accordance with the Social Security regulations. Id. at 15. He ultimately concluded that
although plaintiff’s “medically determinable impairments could reasonably be expected
to cause the alleged symptoms . . . [his] statements concerning the intensity, persistence
and limiting effects of these symptoms are not entirely credible.” Id. at 16. Specifically,
the ALJ noted that plaintiff “is able to perform a wide and varied range of activities of
daily living,” that “treatment for his impairments has been routine and conservative,” and
other requirem ents for eligibility, we cannot pay you for the m onth in which your application is filed or any
m onths before that m onth.” 20 C.F.R. § 416.335.
that plaintiff “reported to his doctors that his [criminal record] is the main deterrent to his
working.” Id. at 17.
At the fourth step, the ALJ concluded, relying on the VE’s testimony, that the
plaintiff was unable to perform past relevant work. Finally, at step five, the ALJ
determined, based on the VE’s testimony, “that, considering the claimant’s age,
education, work experience, and residual functioning capacity, the claimant is capable of
making a successful adjustment to other work that exists in significant numbers in the
national economy.” Id. at 19. The VE had testified that the claimant could perform
representative occupations such as cafeteria attendant, cleaner/housekeeper, and
laundry worker. Accordingly, the ALJ concluded that the claimant was not disabled.
Plaintiff appealed the ALJ’s decision to the Social Security Administration’s
Appeals Council, which denied review on December 15, 2015. The ALJ’s decision then
became the final decision of the Commissioner, and plaintiff brought this case under 42
U.S.C. § 405(g), seeking reversal thereof.
Standard of Review
The Commissioner’s findings of fact are conclusive if based on the correct legal
standard and supported by substantial evidence. 42 U.S.C. § 405(g); Seavey, 276 F.3d
at 9. Substantial evidence includes “such relevant evidence as a reasonable mind might
accept as adequate to support a conclusion.” Richardson v. Perales, 402 U.S. 389, 401
(1971) (quoting Consolidated Edison Co. v. NLRB, 305 U.S. 197, 229 (1938)). So long
as the Commissioner’s determinations are supported by substantial evidence, they must
be affirmed, “even if the record arguably could justify a different conclusion.” Rodriguez
Pagan v. Sec’y Health & Human Servs., 819 F.2d 1, 3 (1st Cir. 1987) (per curiam).
Further, resolving credibility issues “and the drawing of permissible inference from
evidentiary facts are the prime responsibility of the [Commissioner].” Rodriguez v. Sec'y
of Health & Human Servs., 647 F.2d 218, 222 (1st Cir. 1981) (quoting Rodriguez v.
Celebrezze, 349 F.2d 494, 496 (1st Cir. 1965)). Questions of law are reviewed de novo.
Seavey, 276 F.3d at 9.
Plaintiff first argues that the ALJ erred in determining that plaintiff had the RFC to
perform light work. Specifically, he claims that the ALJ disregarded the RFC
assessment of plaintiff’s physician, Dr. Louis Maggio, and instead “relied solely on his
own lay judgment and his own lay interpretation of the medical evidence.” Docket # 12,
When measuring a claimant’s capabilities, “an expert's RFC evaluation is
ordinarily essential unless the extent of functional loss, and its effect on job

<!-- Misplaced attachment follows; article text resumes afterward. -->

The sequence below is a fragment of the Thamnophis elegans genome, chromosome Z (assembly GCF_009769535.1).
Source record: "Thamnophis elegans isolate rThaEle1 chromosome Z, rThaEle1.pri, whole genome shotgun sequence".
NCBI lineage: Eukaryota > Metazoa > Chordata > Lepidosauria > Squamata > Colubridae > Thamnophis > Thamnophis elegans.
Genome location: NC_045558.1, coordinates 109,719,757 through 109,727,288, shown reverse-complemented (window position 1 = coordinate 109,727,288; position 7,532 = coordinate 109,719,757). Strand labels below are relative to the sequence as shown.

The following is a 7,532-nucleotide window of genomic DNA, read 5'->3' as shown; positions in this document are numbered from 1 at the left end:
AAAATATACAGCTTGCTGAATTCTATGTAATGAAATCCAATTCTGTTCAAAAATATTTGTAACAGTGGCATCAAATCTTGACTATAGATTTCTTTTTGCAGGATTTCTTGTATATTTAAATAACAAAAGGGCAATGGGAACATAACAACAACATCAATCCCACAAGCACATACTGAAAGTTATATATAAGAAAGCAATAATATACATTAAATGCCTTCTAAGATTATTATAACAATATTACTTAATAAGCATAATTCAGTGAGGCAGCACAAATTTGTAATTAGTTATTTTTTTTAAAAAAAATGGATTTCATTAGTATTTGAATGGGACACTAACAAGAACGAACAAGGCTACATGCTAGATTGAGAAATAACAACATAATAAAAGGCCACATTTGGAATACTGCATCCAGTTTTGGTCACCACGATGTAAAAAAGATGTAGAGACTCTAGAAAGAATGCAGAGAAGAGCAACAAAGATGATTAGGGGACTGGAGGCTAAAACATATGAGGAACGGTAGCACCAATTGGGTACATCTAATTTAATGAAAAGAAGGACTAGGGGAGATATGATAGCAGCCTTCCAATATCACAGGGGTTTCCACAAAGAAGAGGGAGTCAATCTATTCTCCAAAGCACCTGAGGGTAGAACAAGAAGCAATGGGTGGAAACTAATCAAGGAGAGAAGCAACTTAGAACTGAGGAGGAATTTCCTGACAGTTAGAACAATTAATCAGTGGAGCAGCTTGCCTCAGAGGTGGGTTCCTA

performance, would be apparent even to a lay person.” Santiago v. Sec'y of Health &
Human Servs., 944 F.2d 1, 7 (1st Cir. 1991) (per curiam). The reason for requiring an
expert’s RFC assessment is that generally, “an ALJ, as a lay person, is not qualified to
interpret raw data in a medical record.” Manso-Pizarro v. Sec'y of Health & Human
Servs., 76 F.3d 15, 17 (1st Cir. 1996) (per curiam); see also Gordils v. Sec'y of Health &
Human Servs., 921 F.2d 327, 329 (1st Cir. 1990) (per curiam) (“[S]ince bare medical
findings are unintelligible to a lay person in terms of residual functional capacity, the ALJ
is not qualified to assess residual functional capacity based on a bare medical record.”).
“This principle does not mean, however, that the [Commissioner] is precluded from
rendering common-sense judgments about functional capacity based on medical
findings, as long as the [Commissioner] does not overstep the bounds of a lay person's
competence and render a medical judgment.” Gordils, 921 F.2d at 329.
Here, the record contained a “Medical Source Statement of Ability to Do WorkRelated Activities (Physical)” from Dr. Maggio, dated February 8, 2012. Dr. Maggio
indicated that plaintiff could occasionally lift and/or carry less than ten pounds, was
limited to standing and/or walking for less than two hours in an eight-hour workday, and
was limited in his lower extremities. Docket # 11-11, at 68–69. Dr. Maggio’s statement
contained a number of qualifications. In response to question five, which asks “[w]hat
medical/clinical finding[s] support” these conclusions, Dr. Maggio wrote, “Don’t have
patient’s old medical records. Recommend you obtain patient’s medical records from
previous primary care M.D. Referred to orthopedic and psychiatry specialists.” Id. at 69.
Dr. Maggio also wrote that plaintiff “requires evaluation/treatment per orthopedic
surgeon,” that plaintiff “needs knee surgery,” and that Dr. Maggio “cannot comment on
long term disability until the operation has been performed and [plaintiff’s] post-operation
functional status is re-assessed.” Id. at 69. Above the signature line, Dr. Maggio wrote
“signed only from my knowledge of patient as [a Blue Hills Medical Associates] patient.”
Id. at 71.4
The form Dr. Maggio filled out contains a typed statem ent: “Based on m y education,
training, and experience and m y evaluation of Mr. Swales including treatm ent of him and review of his
records and history, the foregoing represents m y professional opinion as to Jam es Swales’s physical
lim itations from 12/01/05 to the present.” Docket # 11-11, at 71. Above this statem ent, Dr. Maggio wrote
by hand, “I can not ethically sign off below, but the inform ation is only based on clinical records of Mr.
Swales at [Blue Hills Medical Associates].” Id. Dr. Maggio then, by hand, crossed off the words “on m y
education,” “experience,” and “lim itations from 12/01/05 to the present” from the typed statem ent and
wrote next to the typed statem ent, “Signed only from m y knowledge of patient as BHMA patient.” Id. The
ALJ’s decision did not note the lim itations of Dr. Maggio’s evaluation.
The ALJ gave Dr. Maggio’s opinion — the only RFC in the record — little weight